Theodore Roosevelt was born in 1858 in Manhattan, New York and when he was child I like to think he stood in front of a mirror one day and said, “When I grow up, I’m going to be a badass!” Because that’s exactly what he was.
After his father’s death, he and his childhood friend Edith, who he always thought he would marry, fell out and neither he or Edith would ever say what came between them. But afterwards Roosevelt would spend hours riding up and down the Long Island Sound, injuring his horse by galloping so hard and shooting a neighbours dog when it barked at him.
None the less, he returned to Harvard full of energy and even wrote the book “The Naval War of 1812” that would go on to influence a generation of Naval planners. Then he fell in love with a woman he met at a classmate's home. A woman by the name of Alice Lee, who was 17 at the time. That evening Theodore said:
See that girl ? I am going to marry her. She won’t have me, but I am going to have her.
It took Theodore a year to win her over. They got married in Brookline, Massachusetts on October 27, 1880. Together they planned a big hilltop house of their own at Oyster Bay. A 14 bedroom cottage to be called “Leeholm” in her honour.
It wasn’t long before Roosevelt started making headlines. He became the new Republican assembly man from Manhattan’s 21st district. At 23 years old, he was the youngest man to ever be elected to the assembly.
He abandoned his dreams to become a scientist, dropped out of law school and refused to go into the family business. He then surprised everyone when he decided to enter politics and run for the assembly under the Republican party.
Roosevelt was not shy in taking the floor, standing up to speak any chance he got and started pushing for municipal reform bills which lead to an investigation of a State Supreme Court Justice for accepting bribes, and denouncing of Jay Gould for offering them.
Roosevelt tried to end corruption in the assembly and the Government. He didn’t care for a lot of people and a lot of people didn’t care for him. When an assemblyman known as “The McManus” was overheard planning to toss Roosevelt in a blanket, Roosevelt tracked him down, he told him…
By God! If you try anything like that, I’ll kick you, I’ll bite you, I’ll kick you in the balls. I’ll do anything to do you — You’d better leave me alone.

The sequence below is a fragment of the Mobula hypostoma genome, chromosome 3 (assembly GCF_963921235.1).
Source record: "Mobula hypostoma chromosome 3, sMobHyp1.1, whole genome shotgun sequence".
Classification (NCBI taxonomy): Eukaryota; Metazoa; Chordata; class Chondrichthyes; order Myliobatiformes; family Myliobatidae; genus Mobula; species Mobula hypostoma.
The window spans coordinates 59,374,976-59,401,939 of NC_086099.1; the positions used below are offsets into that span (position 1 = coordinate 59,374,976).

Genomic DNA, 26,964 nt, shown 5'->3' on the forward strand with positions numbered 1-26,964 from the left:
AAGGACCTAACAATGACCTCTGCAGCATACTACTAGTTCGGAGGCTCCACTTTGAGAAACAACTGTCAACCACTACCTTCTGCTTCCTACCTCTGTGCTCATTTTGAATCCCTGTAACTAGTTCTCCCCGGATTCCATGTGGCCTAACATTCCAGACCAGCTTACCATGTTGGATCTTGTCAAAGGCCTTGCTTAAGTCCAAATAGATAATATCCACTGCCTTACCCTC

The McManus backed off. Republican papers praised his courage and independence. All the newspapers loved him for the colourful picture he was painting. He was re-elected to the assembly twice, served a term as minority leader, and made himself the best known Republican in the State of New York. All this was done before he was 26.
Theodore spent a lot of time away from his wife, Alice. While he was away at work, she was 9 months pregnant and under the care of her mother-in-law in New York. Theodore was in Albany, battling for a measure to reform the New York City Charter. The newspapers were calling it “The Roosevelt Bill”.
On the morning of February 13th, as he sat in the chamber, he was handed a telegram. His wife had given birth to a healthy girl the night before. The girl was named after her mother, Alice. Assemblymen crowded around him to offer congratulations.
Then a second telegram arrived. He headed straight for the railway tracks for a five hour journey to New York. He got to his mother's house at midnight and as his brother Elliot opened the door, Theodore noticed him weeping. “There is a curse on this house” Elliot said. Elliot told Theodore that their mother was dying and that Theodore’s wife Alice was dying too.
His mother had typhoid fever. Alice was weakened by childbirth and was barely conscious. She was suffering from kidney failure. Theodore went back and fourth between their bedsides. His mother died at 3:00 in the morning of February 14th. Alice died 11 hours later. Only the baby survived.